The Chinese government’s success in promoting nationalist sentiment and, specifically, positioning the Internet as a key battleground for its nationalist ambitions can be seen in Chinese citizens’ responses to the potential sale of Tiktok. While Tiktok battles scrutiny over its roots in China, parent company Bytedance is facing similar criticism in China over their perceived kowtowing to U.S. policy. Bytedance CEO and founder Zhang Yiming hid all his posts on Weibo, a popular social media platform, in response to a torrent of backlash from Chinese citizens.
However, now that other countries are starting to play China’s game of cyber sovereignty, has China actually won? The same policy that has propelled their tech industry is now threatening to undercut its growth. Countries are beginning to erect firewalls of their own against China’s technology. Even some Chinese technologists might argue China’s cyberspace strategy has backfired. The founder of the popular travel booking platform Ctrip James Liang, in a now deleted post, has called for China to move towards a more open Internet to preserve the prosperity of China’s tech industry.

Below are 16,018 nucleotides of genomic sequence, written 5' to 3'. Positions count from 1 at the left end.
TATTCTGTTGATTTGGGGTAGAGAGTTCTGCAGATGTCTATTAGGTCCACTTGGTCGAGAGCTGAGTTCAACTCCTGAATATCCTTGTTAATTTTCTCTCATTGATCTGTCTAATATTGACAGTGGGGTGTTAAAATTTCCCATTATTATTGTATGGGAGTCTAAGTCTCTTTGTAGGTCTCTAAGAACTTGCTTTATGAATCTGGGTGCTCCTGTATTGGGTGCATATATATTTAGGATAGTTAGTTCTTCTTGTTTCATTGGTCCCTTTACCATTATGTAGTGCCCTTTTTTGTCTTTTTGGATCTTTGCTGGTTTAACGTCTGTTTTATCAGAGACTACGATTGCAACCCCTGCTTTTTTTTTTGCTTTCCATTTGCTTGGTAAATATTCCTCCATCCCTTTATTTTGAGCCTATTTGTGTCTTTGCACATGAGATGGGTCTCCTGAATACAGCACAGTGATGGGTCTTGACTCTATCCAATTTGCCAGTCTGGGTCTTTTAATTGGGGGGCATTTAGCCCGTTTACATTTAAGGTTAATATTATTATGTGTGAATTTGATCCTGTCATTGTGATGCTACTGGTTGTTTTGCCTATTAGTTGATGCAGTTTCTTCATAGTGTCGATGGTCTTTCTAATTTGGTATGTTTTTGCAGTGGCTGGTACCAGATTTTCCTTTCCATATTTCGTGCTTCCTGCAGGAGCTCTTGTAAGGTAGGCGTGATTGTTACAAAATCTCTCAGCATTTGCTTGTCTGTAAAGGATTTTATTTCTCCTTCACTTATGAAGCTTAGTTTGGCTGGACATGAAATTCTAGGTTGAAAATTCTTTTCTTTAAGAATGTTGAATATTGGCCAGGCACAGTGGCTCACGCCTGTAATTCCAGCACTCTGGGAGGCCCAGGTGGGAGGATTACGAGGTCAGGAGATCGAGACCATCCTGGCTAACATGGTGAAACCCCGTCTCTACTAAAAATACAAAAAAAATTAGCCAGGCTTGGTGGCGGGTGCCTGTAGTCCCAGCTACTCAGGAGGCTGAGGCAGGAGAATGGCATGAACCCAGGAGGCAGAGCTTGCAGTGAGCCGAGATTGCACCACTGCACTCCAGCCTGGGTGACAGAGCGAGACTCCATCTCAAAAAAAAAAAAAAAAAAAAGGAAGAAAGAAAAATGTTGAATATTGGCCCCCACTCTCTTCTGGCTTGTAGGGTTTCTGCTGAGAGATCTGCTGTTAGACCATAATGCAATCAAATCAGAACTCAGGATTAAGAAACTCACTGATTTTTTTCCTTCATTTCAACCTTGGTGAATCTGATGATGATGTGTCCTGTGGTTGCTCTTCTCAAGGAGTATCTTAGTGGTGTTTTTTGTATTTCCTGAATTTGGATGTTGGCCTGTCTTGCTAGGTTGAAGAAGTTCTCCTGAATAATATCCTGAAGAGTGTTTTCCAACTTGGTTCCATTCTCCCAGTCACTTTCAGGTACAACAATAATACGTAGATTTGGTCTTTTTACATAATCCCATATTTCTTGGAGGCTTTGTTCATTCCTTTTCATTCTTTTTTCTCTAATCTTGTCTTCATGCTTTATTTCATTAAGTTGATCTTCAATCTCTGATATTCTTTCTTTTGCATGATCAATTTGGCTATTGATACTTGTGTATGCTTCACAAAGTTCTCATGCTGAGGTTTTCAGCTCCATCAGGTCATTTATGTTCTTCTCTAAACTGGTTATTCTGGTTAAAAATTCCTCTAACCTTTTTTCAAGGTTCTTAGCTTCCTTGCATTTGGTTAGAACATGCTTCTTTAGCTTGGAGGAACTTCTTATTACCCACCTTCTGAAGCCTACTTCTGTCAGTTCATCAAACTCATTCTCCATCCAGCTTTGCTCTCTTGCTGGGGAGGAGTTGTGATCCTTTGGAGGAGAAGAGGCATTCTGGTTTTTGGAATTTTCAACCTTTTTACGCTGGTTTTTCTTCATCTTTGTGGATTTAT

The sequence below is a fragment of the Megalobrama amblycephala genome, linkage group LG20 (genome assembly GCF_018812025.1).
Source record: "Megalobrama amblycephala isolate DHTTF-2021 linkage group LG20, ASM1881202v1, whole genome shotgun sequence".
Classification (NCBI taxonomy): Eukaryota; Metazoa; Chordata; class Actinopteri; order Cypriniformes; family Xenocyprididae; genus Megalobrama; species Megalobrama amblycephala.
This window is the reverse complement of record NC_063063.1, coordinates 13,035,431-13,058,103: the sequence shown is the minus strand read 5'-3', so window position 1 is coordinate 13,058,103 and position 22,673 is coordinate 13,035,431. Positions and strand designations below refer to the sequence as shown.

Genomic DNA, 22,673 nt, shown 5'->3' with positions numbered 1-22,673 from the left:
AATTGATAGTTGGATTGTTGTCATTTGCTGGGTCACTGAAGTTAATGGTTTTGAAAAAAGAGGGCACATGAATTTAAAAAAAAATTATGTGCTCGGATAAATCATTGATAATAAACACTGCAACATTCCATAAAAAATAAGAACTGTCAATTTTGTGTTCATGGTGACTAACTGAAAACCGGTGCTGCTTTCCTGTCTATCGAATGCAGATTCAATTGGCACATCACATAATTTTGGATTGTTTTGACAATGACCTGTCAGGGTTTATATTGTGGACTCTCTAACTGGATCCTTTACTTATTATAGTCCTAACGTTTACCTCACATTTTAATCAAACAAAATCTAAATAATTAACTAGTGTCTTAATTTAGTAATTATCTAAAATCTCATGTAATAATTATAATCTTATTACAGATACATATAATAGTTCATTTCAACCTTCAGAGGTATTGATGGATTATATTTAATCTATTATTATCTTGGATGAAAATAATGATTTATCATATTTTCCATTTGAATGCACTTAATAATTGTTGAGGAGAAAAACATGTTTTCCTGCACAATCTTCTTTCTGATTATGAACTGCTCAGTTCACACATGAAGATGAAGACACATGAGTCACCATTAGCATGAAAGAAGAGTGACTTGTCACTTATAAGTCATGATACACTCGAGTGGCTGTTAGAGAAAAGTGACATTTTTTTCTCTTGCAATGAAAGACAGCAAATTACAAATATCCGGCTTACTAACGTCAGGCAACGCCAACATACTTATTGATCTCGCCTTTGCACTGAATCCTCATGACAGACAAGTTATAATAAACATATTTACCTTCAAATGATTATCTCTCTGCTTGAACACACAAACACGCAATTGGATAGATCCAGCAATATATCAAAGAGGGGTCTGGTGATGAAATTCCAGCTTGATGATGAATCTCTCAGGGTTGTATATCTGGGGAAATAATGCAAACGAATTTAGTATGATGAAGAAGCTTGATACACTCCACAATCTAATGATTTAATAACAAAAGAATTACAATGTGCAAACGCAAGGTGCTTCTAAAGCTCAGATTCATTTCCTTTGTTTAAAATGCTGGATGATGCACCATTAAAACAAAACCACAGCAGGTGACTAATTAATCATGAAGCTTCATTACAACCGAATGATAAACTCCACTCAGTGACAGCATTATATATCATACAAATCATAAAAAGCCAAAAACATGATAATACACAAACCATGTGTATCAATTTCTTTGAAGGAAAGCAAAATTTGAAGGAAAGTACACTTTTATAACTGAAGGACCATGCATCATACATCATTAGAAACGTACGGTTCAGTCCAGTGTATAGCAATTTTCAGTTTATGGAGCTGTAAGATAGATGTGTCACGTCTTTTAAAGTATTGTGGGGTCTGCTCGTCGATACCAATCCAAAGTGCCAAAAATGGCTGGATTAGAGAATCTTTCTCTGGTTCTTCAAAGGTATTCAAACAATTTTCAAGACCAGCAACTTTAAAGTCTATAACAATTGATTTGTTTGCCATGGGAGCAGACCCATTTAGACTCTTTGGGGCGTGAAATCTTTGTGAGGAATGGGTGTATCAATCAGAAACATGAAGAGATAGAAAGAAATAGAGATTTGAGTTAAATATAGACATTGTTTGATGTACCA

The national security concerns expressed on both sides may have legitimacy, but wholesale banning of apps does a disservice to citizens by taking away the freedom of choice and styming economic growth. Instead, strong regulation–such as that prescribed by Kevin Xu in his blog– would address both legitimate concerns over data privacy and security, while preserving citizen choice and strengthening digital identity schemas for international cooperation. We will take a closer look into Europe next week, as the region takes the lead in enacting strong regulation to secure data privacy flows and further national interest.
But, as data continues to become an increasingly important tool for national governance globally and tech companies grow in power, it is unlikely that China will back down the escalating tit-for-tat Tech Cold War. To do so would be to run counter nationalist sentiments that sustain power in not just China but, increasingly, in today’s global order.
As always, we’ll be back next week with more insights and fresh perspectives. But if you’re looking for more, join us at our next digital forum and gain the most up-to-date learnings from our OWI experts and many others from across the landscape. You can thank us later.